By Alex Dobuzinskis
(Reuters) - The National Football League's Oakland Raiders filed paperwork with the league on Thursday to move to Las Vegas following months of negotiations to build a new stadium in Nevada, officials said.
The NFL said in a statement the Raiders' application would be reviewed in the coming weeks by league staff and its Stadium and Finance Committees. The relocation of a franchise requires the affirmative vote of three-quarters of the NFL's 32 owners.
The Raiders are unhappy with their current stadium, the Oakland Coliseum, which opened in 1966. The team, which has won three Super Bowl championships, originated in Oakland in 1960 and moved to Los Angeles in 1982 before returning to Oakland in 1995.
Raiders owner Mark Davis, whose late father Al Davis helped create the team's outlaw reputation, has expressed dissatisfaction with the aging stadium and for much of last year pursued a possible move to Las Vegas.
If the Raiders land in Las Vegas, they would become only the second major sports franchise in the gambling mecca. A National Hockey League expansion team, the Golden Knights, will begin playing in the city in the 2017/2018 season.
In an attempt to lure the Raiders, Republican Nevada Governor Brian Sandoval in October signed a bill to increase hotel taxes to help raise $750 million for a new $1.9 billion, 65,000-seat domed stadium that would be constructed for the team in Las Vegas.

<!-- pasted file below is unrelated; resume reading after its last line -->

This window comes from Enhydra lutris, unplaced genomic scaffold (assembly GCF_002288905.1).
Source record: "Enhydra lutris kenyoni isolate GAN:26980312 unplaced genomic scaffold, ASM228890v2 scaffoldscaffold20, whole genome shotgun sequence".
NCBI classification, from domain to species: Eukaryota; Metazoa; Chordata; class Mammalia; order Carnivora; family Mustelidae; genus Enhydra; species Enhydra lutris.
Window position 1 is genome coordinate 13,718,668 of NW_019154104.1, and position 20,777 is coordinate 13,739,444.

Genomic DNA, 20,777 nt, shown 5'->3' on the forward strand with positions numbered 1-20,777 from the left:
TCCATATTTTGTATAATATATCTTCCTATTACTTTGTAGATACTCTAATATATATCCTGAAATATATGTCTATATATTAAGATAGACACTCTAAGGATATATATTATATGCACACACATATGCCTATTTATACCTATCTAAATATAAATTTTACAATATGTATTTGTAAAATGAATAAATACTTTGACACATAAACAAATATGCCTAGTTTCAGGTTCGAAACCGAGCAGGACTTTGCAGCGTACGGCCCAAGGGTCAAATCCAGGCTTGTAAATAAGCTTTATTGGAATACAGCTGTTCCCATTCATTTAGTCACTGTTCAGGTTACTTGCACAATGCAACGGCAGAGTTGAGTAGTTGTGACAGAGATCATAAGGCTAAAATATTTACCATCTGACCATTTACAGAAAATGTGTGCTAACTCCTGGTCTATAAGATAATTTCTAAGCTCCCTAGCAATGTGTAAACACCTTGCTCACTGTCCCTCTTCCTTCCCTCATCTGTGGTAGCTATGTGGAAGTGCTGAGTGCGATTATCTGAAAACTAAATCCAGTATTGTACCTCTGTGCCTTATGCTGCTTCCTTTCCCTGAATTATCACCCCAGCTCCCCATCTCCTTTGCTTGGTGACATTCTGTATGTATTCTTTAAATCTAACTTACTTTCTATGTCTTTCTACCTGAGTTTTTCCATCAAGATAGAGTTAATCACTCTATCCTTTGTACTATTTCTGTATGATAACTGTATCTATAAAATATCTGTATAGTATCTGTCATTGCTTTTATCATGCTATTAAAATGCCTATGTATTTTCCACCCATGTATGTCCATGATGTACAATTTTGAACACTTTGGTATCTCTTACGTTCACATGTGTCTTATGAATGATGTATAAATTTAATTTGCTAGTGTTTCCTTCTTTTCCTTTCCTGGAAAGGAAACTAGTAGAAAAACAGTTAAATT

"Mark Davis is a man of his word and the filing of the Raiders' application for relocation of the franchise with the NFL is a significant step in bringing the team to Las Vegas," Sandoval said in a statement on Thursday.
Last month, officials in Oakland, in a bid to keep the Raiders in town, voted to work with a group led by retired football star Ronnie Lott that was seeking to build a $1.3 billion stadium.
But at the time, Davis had not committed to staying in Oakland and the team's latest move indicates it will go forward with its relocation plan.
Representatives for the Raiders did not return calls or emails seeking comment.
Last week, the San Diego Chargers, who have also been unhappy with their stadium, announced they would move to Los Angeles this year.
That decision follows last year's relocation of the St. Louis Rams to Los Angeles, giving the second-largest city in the United States two NFL teams after going two decades without one.
(Reporting by Alex Dobuzinskis in Los Angeles; Editing by Chizu Nomiyama and Alan Crosby)